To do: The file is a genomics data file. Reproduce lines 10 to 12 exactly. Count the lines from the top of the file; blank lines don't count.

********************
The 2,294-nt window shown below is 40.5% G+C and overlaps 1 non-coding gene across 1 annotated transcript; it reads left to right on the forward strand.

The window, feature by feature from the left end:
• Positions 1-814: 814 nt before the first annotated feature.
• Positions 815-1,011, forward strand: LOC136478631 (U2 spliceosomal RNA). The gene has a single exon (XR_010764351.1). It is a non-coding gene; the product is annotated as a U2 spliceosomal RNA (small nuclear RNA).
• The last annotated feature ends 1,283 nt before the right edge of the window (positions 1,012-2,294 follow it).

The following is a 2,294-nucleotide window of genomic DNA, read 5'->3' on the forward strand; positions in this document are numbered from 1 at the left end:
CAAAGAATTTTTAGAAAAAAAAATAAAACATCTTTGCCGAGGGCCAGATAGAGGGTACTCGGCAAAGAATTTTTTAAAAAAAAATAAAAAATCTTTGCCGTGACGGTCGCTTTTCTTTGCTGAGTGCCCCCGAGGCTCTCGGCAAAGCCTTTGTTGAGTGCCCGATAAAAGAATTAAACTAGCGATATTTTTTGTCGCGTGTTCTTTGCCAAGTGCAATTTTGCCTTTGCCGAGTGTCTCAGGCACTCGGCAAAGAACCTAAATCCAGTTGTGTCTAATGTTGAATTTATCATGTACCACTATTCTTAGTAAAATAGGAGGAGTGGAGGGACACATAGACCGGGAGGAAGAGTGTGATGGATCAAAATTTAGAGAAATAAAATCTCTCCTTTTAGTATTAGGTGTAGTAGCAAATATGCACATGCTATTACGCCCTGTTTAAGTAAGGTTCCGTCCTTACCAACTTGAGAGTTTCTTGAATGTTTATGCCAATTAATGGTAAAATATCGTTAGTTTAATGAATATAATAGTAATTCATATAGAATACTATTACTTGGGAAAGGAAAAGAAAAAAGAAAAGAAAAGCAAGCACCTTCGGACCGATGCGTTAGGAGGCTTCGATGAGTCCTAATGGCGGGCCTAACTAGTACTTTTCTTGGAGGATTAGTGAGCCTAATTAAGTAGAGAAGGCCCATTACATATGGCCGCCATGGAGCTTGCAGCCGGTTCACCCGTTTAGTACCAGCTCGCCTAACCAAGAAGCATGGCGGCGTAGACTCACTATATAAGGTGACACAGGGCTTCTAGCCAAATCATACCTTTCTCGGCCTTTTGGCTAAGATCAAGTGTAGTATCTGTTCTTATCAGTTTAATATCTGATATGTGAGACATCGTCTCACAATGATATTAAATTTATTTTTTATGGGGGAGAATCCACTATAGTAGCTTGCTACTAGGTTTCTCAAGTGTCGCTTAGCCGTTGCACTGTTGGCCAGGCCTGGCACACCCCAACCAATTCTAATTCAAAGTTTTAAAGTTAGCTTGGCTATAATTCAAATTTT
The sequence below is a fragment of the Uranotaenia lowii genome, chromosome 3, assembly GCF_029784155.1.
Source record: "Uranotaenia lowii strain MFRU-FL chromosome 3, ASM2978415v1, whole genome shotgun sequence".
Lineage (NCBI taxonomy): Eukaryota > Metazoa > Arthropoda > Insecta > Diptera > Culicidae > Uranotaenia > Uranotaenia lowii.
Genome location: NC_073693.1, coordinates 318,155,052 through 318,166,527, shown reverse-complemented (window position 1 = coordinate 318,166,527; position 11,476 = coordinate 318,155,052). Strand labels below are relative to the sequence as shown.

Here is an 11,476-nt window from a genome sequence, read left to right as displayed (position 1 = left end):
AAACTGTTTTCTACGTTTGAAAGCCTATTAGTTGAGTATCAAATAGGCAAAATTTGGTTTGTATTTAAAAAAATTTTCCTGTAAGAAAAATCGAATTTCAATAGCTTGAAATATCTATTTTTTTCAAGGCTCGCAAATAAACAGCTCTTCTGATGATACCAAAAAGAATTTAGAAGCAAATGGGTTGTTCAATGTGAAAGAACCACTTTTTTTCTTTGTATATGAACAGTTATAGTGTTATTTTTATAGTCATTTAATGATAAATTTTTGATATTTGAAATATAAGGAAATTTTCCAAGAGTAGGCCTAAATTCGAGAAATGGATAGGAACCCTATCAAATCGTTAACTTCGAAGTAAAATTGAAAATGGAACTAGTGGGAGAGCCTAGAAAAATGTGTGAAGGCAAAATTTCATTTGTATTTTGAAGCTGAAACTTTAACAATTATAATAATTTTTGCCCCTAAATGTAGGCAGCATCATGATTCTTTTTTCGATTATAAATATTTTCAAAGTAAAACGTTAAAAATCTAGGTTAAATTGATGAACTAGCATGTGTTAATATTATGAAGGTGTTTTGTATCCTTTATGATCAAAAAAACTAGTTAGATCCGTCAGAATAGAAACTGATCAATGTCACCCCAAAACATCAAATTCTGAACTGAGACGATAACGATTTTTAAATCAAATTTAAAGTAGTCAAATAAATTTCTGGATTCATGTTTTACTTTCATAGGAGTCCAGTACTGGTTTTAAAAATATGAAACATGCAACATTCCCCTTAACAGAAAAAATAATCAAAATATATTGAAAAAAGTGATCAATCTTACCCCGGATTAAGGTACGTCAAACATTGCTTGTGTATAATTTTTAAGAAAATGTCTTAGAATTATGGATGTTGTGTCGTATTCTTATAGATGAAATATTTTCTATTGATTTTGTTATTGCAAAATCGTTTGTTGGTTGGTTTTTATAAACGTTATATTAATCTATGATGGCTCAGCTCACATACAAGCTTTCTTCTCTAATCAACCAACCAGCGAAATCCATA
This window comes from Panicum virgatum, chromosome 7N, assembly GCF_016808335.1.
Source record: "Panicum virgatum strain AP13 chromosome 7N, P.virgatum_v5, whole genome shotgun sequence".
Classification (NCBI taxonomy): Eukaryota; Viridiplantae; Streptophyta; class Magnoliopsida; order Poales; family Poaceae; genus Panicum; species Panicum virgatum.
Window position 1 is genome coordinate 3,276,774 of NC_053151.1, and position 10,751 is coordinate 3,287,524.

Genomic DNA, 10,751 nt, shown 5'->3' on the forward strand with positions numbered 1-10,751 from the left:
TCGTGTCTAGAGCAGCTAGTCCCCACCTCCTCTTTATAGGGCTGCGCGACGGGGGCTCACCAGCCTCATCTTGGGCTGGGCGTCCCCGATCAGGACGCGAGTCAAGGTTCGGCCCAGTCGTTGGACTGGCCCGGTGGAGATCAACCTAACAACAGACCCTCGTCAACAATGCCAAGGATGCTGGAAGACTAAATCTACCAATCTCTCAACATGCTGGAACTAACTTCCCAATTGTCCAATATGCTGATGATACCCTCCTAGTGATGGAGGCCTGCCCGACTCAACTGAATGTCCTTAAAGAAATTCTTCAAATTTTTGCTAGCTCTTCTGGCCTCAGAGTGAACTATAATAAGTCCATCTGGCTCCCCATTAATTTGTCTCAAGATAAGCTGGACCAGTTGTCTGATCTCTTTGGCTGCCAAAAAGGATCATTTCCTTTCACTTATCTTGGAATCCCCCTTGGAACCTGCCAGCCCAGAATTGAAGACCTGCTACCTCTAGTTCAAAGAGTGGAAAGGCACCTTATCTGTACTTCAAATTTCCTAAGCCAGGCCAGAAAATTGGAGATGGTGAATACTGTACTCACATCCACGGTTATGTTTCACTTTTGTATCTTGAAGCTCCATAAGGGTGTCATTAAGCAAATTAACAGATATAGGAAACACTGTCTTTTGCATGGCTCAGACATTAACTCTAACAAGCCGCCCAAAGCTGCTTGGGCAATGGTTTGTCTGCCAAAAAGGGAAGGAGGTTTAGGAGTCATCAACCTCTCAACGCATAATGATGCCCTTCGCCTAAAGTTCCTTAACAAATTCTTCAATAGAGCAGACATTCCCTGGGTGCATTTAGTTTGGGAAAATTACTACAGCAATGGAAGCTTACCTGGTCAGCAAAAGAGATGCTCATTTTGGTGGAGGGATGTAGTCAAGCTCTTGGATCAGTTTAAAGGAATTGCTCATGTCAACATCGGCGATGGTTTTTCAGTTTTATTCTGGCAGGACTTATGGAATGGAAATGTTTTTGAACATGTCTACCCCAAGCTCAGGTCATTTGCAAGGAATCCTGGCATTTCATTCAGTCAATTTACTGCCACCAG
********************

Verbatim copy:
Lineage (NCBI taxonomy): Eukaryota > Metazoa > Arthropoda > Insecta > Diptera > Culicidae > Uranotaenia > Uranotaenia lowii.
Genome location: NC_073693.1, coordinates 318,155,052 through 318,166,527, shown reverse-complemented (window position 1 = coordinate 318,166,527; position 11,476 = coordinate 318,155,052). Strand labels below are relative to the sequence as shown.

Here is an 11,476-nt window from a genome sequence, read left to right as displayed (position 1 = left end):